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A bit too partisan?
on 22 October 2013
There actually isn't all that much about the Battle of Flodden, possibly the biggest battle ever fought on British soil, in this book. Flodden's obvious rival is Towton, about which Goodwin has already written. As with his account of Towton, Goodwin delves deep. I was in Spain when I read this book and was rather surprised to realise that I was only a few hundred yards from the final resting place of someone mentioned in Goodwin's background (to a war between Scotland and England).
Goodwin does background a lot better than he does foreground; in fact, he should write a compendious history of the Anglo-Scottish wars, because I'd buy it, even if no-one else did. At his best, he is very readable and he does argue his case pretty well.
All the same, Goodwin leans a bit too far to the Scottish side here. Henry VIII is a monster - not an especially hard case to prove, especially when the name Howard crops up frequently. James IV, King of Scots, by contrast, is an all-round Renaissance hero, only ever trying to do the best for his country, which would certainly make him a first for his dynasty. Countless times, Goodwin reminds us what a paragon James supposedly was. It's boring and not at all convincing.
Goodwin really goes off the rails, though, when discussing the Scottish army, which James led to the disaster at Flodden. Goodwin recognises the significance of the Macedonian-inspired Swiss system, but he doesn't appear to draw the right conclusions. I hazard a guess that he knows little about classical history. The army of Philip II and Alexander III of Macedon, the one which Renaissance potentates were desperate to replicate, had, in its centre, a "phalanx", armed with a huge pike, called a "sarissa". Flanking the phalanx were archers and slingers. The real sharp end of the army, however, comprised two elite formations: the Hypaspists (heavily armed and armoured infantry) and the Companions, the heavy cavalry, who had spent every waking moment perfecting their battlefield skills.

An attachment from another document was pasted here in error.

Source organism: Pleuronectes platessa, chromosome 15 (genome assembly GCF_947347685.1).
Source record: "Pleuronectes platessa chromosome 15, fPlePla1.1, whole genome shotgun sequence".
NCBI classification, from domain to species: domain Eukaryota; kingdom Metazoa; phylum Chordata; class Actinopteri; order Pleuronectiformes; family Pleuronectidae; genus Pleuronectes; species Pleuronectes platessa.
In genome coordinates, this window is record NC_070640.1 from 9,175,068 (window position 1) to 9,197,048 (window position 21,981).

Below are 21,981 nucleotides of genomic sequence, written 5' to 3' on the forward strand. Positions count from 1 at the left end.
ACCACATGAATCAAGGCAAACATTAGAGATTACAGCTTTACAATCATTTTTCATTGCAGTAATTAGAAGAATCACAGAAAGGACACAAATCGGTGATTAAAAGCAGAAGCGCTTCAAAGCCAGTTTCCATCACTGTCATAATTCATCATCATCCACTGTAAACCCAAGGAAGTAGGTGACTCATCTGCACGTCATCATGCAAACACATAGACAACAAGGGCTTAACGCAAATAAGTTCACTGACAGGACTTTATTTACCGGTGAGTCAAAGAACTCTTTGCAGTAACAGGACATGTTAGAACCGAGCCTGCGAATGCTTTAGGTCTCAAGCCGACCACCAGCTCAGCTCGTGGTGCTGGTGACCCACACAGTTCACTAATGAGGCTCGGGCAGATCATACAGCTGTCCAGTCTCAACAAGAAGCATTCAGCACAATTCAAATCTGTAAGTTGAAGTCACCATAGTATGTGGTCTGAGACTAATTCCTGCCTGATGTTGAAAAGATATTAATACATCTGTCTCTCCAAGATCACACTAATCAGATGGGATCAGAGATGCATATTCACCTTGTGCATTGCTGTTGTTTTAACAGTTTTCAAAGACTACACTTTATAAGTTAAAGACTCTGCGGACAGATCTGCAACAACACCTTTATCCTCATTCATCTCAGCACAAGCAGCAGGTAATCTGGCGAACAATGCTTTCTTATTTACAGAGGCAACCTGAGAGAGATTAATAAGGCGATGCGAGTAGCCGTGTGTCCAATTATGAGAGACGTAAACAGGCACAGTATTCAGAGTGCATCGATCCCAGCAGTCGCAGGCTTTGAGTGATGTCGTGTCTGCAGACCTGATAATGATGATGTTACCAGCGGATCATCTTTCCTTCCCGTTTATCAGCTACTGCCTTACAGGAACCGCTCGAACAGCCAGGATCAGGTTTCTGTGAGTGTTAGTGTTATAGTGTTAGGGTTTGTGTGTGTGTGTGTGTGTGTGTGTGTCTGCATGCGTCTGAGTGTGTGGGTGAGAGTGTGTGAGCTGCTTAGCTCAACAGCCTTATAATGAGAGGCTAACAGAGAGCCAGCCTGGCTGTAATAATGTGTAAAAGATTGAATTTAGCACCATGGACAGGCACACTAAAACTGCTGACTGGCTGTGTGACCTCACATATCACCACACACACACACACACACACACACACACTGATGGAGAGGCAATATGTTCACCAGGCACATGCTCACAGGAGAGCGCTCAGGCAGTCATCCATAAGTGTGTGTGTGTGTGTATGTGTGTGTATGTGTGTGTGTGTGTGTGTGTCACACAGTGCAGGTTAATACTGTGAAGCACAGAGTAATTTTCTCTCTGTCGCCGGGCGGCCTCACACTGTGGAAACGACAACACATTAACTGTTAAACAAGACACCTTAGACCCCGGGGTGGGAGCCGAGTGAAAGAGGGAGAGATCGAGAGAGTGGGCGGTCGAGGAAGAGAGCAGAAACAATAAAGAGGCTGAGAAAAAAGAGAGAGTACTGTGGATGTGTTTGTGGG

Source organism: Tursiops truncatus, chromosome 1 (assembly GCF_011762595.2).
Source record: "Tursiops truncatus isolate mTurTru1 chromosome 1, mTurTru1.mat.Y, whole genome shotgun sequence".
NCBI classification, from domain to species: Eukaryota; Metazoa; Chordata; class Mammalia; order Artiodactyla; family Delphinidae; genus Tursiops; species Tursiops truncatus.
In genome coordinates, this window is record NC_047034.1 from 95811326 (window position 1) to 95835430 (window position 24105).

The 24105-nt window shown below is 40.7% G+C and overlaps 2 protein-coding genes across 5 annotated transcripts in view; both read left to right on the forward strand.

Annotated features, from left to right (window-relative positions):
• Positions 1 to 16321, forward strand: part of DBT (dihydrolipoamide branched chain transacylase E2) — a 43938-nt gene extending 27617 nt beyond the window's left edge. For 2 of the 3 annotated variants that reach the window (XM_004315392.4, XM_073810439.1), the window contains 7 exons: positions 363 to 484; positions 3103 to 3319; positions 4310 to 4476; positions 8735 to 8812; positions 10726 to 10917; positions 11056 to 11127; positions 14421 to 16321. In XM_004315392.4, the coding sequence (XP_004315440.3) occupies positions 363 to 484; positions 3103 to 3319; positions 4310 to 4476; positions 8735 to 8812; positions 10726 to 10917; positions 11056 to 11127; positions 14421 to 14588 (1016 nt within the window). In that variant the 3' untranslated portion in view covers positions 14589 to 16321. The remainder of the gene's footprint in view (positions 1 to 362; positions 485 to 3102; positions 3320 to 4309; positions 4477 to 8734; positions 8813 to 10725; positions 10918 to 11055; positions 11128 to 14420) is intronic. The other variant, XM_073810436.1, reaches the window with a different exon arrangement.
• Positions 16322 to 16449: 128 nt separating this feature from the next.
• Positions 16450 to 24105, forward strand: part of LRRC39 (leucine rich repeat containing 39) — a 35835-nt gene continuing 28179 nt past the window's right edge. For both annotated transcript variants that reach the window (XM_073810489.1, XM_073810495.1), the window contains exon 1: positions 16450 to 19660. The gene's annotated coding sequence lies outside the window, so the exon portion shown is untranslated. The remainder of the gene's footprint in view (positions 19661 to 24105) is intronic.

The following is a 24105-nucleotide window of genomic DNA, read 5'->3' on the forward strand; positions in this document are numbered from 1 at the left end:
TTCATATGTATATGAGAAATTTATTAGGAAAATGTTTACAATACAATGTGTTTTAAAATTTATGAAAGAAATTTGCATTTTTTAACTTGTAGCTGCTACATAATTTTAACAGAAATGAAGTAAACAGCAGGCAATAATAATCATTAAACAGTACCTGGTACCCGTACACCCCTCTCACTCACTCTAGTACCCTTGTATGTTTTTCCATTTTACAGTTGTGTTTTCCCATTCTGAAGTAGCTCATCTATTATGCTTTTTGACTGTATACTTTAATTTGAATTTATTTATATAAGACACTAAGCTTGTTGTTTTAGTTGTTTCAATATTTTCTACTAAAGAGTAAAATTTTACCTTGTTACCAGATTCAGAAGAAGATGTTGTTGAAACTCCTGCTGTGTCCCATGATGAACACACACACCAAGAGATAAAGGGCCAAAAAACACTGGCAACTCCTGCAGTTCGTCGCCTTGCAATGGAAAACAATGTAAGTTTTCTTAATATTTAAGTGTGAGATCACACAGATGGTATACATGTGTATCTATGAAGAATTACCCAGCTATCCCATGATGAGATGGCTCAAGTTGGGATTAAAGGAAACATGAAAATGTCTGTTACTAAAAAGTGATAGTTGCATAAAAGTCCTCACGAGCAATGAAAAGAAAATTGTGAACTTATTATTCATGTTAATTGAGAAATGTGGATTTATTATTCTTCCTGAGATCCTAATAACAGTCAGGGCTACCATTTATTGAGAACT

Goodwin must know, but refuses to emphasize, that James IV was trying to build a Renaissance/Macedonian army on the cheap. You need a phalanx? Stick an enormous pike in the hands of an untrained soldier and repeat a few thousand times. To be fair, Goodwin is, I think, well aware of this deficiency of the Scots. That still leaves the Hypaspists, the Companions and the artillery.
Scotland couldn't produce forces equivalent to the Hypaspists and Companions because those elite soldiers needed to be devoted to their king - something which no Scottish aristocrat ever truly was - and trained almost from birth. Scotland's inability to breed decent horses was always going to be a problem, too.
James had the phalanx, then, but not much else. At enormous expense, he tried to compensate with artillery. Philip II had found the hard way that artillery could be decisive. The artillery available to James had advantages over the Macedonian scorpions in terms of lethality, but the Scottish cannons were hard to manoeuvre and extremely slow to re-load.
If James was the Renaissance Man of Goodwin's imagination, he must have known that the Macedonian juggernaut stopped working when it lacked its cutting edge: the Companions and the Hypaspists. At Pydna, 168 BC, devoid of the support that Philip II would have taken for granted nearly two centuries earlier, the Macedonian phalanx was chopped to bits by Roman swords. The English at Flodden mostly lacked anything so scientifically lethal as a gladius, but the effect was the same.
All in all, I can give only a lukewarm welcome to this book, which is published to milk the five hundredth anniversary of the engagement, rather than because the author displays any particularly special insight. Since next year sees the seven hundredth anniversary of Bannockburn, I suspect I can guess what Goodwin is working on right now.